- Advertise somewhere new. Research publications that would appeal to your target market. Start with your local press and then consider regional and trade publications. Look for free sources of advertising, such as local authority magazines and community websites that list small businesses.
- Use empty display spaces. Put up eye-catching promotional messages to make the most of your shop window or the sides of your vehicles. If you are renting the premises or leasing the vehicle, check you are allowed to put up signs.
- Encourage word-of-mouth recommendations. Satisfied customers are the best advocates for your business, so urge them to pass on your details to people they know. Ask friends and family to do the same. Give your referees business cards to hand out and encourage them to provide testimonials for promotional literature.
- Offer free samples at local events, so people can try your products before they buy. If you offer a business service, consider offering free advice or an audit. If your samples impress, they will bring new customers through your door.
- Get involved in your community. Hold an event for charity, offer your service to a local good cause, volunteer as an expert at talks and events, or back a national awareness week. Send out simple press releases to local publications in response to current news and trends that are relevant to your industry.
- Network. If you sell to other businesses, attend local networking events arranged by your local chambers of commerce or trade association to make contacts. Consider joining online business networking sites such as Tradespace or LinkedIn.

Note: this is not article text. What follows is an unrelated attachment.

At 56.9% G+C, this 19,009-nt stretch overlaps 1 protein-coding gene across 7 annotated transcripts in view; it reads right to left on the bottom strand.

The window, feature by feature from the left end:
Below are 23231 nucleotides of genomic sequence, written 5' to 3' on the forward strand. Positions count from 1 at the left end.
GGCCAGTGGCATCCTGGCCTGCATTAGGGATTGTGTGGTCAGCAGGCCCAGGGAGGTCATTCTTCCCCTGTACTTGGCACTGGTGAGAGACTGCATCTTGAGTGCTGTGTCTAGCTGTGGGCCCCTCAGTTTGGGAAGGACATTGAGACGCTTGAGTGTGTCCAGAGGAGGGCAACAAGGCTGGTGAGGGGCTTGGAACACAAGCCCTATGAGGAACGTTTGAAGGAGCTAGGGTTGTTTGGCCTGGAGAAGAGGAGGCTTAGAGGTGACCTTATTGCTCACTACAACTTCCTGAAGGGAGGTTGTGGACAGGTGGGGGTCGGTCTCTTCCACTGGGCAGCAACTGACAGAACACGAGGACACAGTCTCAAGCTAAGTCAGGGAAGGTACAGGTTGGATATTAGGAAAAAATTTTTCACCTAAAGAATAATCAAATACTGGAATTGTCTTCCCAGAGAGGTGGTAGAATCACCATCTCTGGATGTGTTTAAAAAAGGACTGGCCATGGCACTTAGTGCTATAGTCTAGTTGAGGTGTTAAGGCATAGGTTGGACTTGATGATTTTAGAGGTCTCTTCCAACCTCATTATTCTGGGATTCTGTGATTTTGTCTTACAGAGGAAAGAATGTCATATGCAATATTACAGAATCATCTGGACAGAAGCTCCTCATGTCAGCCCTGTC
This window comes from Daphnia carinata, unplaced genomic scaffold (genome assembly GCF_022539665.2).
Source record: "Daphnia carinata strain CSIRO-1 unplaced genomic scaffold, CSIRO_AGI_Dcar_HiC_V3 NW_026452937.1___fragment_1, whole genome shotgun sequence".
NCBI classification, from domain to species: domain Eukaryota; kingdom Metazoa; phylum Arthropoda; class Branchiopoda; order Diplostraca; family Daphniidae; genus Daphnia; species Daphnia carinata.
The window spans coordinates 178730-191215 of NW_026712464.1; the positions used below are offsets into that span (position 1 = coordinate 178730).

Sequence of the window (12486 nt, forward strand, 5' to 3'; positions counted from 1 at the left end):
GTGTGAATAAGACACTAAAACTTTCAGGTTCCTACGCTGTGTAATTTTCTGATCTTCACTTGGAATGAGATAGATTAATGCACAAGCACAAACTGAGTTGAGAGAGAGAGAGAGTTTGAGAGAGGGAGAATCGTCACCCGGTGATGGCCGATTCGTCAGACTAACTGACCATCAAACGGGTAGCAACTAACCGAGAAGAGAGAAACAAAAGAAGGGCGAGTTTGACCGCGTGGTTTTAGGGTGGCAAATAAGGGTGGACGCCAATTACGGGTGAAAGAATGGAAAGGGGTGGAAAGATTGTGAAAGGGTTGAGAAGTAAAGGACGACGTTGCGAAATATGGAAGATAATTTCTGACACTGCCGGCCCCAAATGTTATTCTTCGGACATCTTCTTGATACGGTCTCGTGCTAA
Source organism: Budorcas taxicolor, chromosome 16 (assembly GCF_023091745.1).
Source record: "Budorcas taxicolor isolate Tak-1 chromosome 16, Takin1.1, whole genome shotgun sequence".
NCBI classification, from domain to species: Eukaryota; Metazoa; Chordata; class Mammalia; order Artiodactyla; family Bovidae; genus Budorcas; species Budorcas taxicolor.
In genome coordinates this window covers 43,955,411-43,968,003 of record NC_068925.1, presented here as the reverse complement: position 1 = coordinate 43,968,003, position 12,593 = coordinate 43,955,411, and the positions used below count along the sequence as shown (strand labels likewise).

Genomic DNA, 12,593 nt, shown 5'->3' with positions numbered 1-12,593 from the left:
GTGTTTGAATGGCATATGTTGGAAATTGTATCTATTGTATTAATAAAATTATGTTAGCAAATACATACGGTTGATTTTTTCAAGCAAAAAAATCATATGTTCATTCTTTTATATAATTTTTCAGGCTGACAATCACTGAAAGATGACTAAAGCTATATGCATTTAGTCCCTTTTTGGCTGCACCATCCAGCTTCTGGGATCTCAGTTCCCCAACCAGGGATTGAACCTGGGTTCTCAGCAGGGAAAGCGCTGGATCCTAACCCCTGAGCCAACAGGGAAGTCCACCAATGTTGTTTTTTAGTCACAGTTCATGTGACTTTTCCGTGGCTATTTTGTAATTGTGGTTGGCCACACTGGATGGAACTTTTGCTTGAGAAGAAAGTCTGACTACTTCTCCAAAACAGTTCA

- Build partnerships with other businesses. Ask neighbouring businesses to promote your products or services in exchange for mutual recommendations. Exchange leaflets and business cards so that you can refer new customers on. Look for related businesses to partner with: if you're a car dealer, for example, hook up with a vehicle repair shop.
- Promote yourself with a mailshot. Create and distribute leaflets or carry out an email campaign. Make your marketing eye-catching and consider including a promotion. Make sure you also include your location and contact details. Target your marketing to your local community and beyond to increase your chances of finding new customers.
- Call other businesses. If you sell to other businesses, dedicate a day to calling prospective customers. You could be following up on a leaflet drop, mailshot or introductory email. Gauge the level of interest before offering to follow-up with a meeting if necessary.
- Start trading online. The Internet is an enormous marketplace in which to find new customers, and gives you the potential to sell to people across the world, 24 hours a day. Test out your online market first by setting up a small shop on ebay, before you invest in a website with a payment facility.
Love your business - insights from successful UK entrepreneurs